# How did Einstein come to the conclusion

How did Einstein come to the conclusion that nothing can go faster than the speed of light?

Did he base it on the failure of the Michelson-Morley Experiment to determine a difference in the speed of light based on the measurement?

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Al68
How did Einstein come to the conclusion that nothing can go faster than the speed of light?

Did he base it on the failure of the Michelson-Morley Experiment to determine a difference in the speed of light based on the measurement?
Partially, yes. He combined two postulates, one (supported by M-M) that the speed of light is a constant in any inertial reference frame, the other that the laws of physics are the same in every inertial reference frame. He went on to derive the special theory of relativity to reconcile those two (seemingly contradictory) postulates.

And when you do the subsequent math for two sequential events, for example a signal sent and received, you find that if the signal traveled faster than light, there would be inertial reference frames in which the signal was received before it was sent, violating accepted laws of causality.

In addition, it was also found that an object's resistance to acceleration increases with its velocity, reaching infinity at the speed of light, making it impossible to accelerate any object with mass to the speed of light.

Finally, the above is a completely inadequate explanation, a complete one would require a good understanding of Newtonian laws of motion, frames of reference, and why it is so bizarre that light travels at the same constant speed relative to every observer regardless of their own velocity.

ghwellsjr
Gold Member
He combined two postulates, one (supported by M-M) that the speed of light is a constant in any inertial reference frame, the other that the laws of physics are the same in every inertial reference frame. He went on to derive the special theory of relativity to reconcile those two (seemingly contradictory) postulates.
This is a very commonly believed but totally wrong understanding of Einstein's postulate concerning the speed of light. You should study his 1905 paper. You will see that he accepted the experimental evidence from the MMX that the measured round-trip speed of light is a universal constant. He postulated that the unmeasureable one-way (both halves of the round-trip) speed of light is a constant. This is an arbitrary definition that has nothing to do with MMX or any other experiment that has ever been done or ever could be done. It forms the basis of synchronizing clocks in any inertial frame of reference. It was this definition of the one-way speed of light that was seemingly contradictory to the other postulate, because the round-trip speed of light is not contradictory to the other postulate. Do you understand why?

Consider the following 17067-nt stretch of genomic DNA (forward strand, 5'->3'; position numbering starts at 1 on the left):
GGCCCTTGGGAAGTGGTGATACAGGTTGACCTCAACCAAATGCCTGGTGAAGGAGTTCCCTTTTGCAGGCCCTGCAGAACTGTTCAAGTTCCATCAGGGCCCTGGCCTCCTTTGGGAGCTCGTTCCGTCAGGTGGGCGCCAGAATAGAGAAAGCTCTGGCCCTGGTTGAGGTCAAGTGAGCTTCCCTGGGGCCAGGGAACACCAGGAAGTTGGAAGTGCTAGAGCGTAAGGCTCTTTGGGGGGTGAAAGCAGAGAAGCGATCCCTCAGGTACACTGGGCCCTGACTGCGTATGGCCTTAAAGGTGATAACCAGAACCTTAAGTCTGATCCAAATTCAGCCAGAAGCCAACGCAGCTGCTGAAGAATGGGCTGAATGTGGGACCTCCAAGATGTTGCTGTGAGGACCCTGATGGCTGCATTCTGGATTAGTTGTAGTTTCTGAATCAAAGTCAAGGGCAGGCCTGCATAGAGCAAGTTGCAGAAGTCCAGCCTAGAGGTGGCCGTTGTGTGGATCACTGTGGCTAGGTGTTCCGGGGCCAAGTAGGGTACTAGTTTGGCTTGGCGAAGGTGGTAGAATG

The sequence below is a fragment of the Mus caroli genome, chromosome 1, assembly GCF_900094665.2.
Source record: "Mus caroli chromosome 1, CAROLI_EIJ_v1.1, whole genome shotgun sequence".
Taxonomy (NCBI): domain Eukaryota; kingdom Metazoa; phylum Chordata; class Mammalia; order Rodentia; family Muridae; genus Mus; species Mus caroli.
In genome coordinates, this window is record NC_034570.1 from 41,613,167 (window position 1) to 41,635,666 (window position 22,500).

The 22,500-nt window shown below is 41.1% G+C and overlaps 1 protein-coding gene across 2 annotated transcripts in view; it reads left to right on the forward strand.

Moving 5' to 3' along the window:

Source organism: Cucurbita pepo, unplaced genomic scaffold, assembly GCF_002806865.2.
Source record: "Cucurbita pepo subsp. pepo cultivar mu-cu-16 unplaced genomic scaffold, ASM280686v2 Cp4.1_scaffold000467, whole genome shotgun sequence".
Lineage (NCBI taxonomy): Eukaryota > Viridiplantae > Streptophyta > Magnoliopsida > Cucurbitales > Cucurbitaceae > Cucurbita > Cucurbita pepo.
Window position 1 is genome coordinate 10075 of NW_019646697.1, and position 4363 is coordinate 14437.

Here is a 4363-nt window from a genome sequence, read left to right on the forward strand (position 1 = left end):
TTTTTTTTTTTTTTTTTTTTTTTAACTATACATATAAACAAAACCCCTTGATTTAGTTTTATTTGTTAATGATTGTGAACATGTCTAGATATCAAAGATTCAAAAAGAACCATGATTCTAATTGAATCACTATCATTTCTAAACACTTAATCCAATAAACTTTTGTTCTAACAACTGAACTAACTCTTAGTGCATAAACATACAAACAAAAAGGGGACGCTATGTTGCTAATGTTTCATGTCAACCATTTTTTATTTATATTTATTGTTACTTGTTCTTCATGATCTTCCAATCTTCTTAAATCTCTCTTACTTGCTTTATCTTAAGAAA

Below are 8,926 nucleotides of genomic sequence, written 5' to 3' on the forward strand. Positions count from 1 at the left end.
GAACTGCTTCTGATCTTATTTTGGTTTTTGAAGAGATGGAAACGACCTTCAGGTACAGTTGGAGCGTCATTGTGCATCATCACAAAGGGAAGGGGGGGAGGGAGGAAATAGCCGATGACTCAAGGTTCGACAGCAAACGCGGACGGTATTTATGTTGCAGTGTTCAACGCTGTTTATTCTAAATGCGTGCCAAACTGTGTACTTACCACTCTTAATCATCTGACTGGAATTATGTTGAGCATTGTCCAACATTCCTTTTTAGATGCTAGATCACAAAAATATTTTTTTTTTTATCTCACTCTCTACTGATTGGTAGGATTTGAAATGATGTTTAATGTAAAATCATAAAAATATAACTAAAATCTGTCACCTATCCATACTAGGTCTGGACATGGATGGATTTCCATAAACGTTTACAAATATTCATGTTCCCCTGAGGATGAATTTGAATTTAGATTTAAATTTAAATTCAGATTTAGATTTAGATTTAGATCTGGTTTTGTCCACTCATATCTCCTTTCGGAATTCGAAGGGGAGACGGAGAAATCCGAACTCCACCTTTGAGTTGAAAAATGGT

bcrowell
Staff Emeritus
Gold Member
FAQ: Why can't anything go faster than the speed of light?

In flat spacetime, velocities greater than c lead to violations of causality: observer 1 says that event A caused event B, but observer 2, in a different state of motion, says that B caused A. Since violation of causality can produce paradoxes, we suspect that cause and effect can't be propagated at velocities greater than c in flat spacetime. Special relativity is one of the most precisely and extensively verified theories in physics, and in particular no violation of this speed limit for cause and effect has ever been detected -- not by radiation, material particles, or any other method of transmitting information, such as quantum entanglement. Particle accelerators routinely accelerate protons to energies of 1 TeV, where their velocity is 0.9999996c, and the results are exactly as predicted by general relativity: as the velocity approaches c, a given force produces less and less acceleration, so that the protons never exceed c.

The corresponding speed limit in curved spacetime is far from being established. The argument from causality is not watertight. General relativity has spacetimes, such as the Godel solution, that are valid solutions of the field equations, and that violate causality. Hawking's chronology protection conjecture says that this kind of causality violation can't arise from realistic conditions in our universe -- but that's all it is, a conjecture. Nobody has proved it. In fact, there is a major current research program that consists of nothing more than trying to *define* rigorously what the chronology protection conjecture means.

There are certain things we *can* say about faster-than-light (FTL) motion, based on the fundamental structure of general relativity. It would definitely be equivalent to time travel, so any science fiction that has routine FTL without routine time travel is just plain wrong. It would probably require the existence of exotic matter, which probably doesn't exist. If it were possible to produce FTL artificially, it would certainly require the manipulation of godlike amounts of matter and energy -- so great that it is unlikely that beings able to carry it out would have anything like ordinary human concerns.

There are many ways that velocities greater than c can appear in relativity without violating any of the above considerations. For example, one can point a laser at the moon and sweep it across, so that the spot moves at a speed greater than c, but that doesn't mean that cause and effect are being propagated at greater than c. Other examples of this kind include a pair of cosmic-sized scissors cutting through a gigantic piece of paper at greater than c; phase velocities greater than c; and distant, observable galaxies receding from us at greater than c, which can be interpreted as an effect in which space itself is expanding in the space in between.